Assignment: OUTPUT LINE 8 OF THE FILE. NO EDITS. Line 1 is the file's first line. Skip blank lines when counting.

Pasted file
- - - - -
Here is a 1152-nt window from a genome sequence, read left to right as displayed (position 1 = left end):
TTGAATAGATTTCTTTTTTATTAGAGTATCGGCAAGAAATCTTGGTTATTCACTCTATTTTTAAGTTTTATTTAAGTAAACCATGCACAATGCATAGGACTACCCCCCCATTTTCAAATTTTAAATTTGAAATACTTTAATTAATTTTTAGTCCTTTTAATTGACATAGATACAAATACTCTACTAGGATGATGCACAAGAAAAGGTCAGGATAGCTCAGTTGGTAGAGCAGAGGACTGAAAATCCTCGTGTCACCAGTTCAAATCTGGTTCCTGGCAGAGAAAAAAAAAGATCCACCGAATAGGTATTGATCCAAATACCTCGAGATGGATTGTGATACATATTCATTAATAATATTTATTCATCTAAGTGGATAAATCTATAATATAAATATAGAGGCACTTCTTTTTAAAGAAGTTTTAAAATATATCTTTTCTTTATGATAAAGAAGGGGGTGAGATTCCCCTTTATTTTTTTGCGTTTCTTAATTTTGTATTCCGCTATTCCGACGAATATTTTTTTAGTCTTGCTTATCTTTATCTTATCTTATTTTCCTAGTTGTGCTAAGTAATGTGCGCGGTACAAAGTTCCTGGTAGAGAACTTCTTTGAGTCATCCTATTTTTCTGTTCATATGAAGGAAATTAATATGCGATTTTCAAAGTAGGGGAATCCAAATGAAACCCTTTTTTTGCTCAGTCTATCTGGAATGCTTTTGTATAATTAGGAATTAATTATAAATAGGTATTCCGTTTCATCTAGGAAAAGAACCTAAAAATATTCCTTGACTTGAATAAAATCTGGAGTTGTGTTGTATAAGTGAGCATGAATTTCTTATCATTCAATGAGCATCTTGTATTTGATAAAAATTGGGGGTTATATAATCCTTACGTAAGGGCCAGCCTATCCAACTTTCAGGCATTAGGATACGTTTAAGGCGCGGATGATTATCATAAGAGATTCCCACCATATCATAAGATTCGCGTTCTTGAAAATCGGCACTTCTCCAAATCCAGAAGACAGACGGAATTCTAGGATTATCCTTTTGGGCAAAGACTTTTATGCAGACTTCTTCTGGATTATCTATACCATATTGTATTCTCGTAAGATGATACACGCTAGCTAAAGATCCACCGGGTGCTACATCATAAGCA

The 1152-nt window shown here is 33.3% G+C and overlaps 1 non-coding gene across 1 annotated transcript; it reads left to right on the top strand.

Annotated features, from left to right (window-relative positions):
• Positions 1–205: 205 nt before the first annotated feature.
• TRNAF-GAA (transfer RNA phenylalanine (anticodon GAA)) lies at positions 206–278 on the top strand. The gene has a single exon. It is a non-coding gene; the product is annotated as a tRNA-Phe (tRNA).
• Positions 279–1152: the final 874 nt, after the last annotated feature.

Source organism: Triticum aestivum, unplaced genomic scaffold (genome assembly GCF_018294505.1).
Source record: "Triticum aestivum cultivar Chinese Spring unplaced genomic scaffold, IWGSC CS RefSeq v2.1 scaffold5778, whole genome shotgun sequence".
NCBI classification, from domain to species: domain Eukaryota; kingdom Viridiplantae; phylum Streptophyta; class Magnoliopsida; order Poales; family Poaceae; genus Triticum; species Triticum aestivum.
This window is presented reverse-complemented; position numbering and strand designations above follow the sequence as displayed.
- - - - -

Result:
Source organism: Triticum aestivum, unplaced genomic scaffold (genome assembly GCF_018294505.1).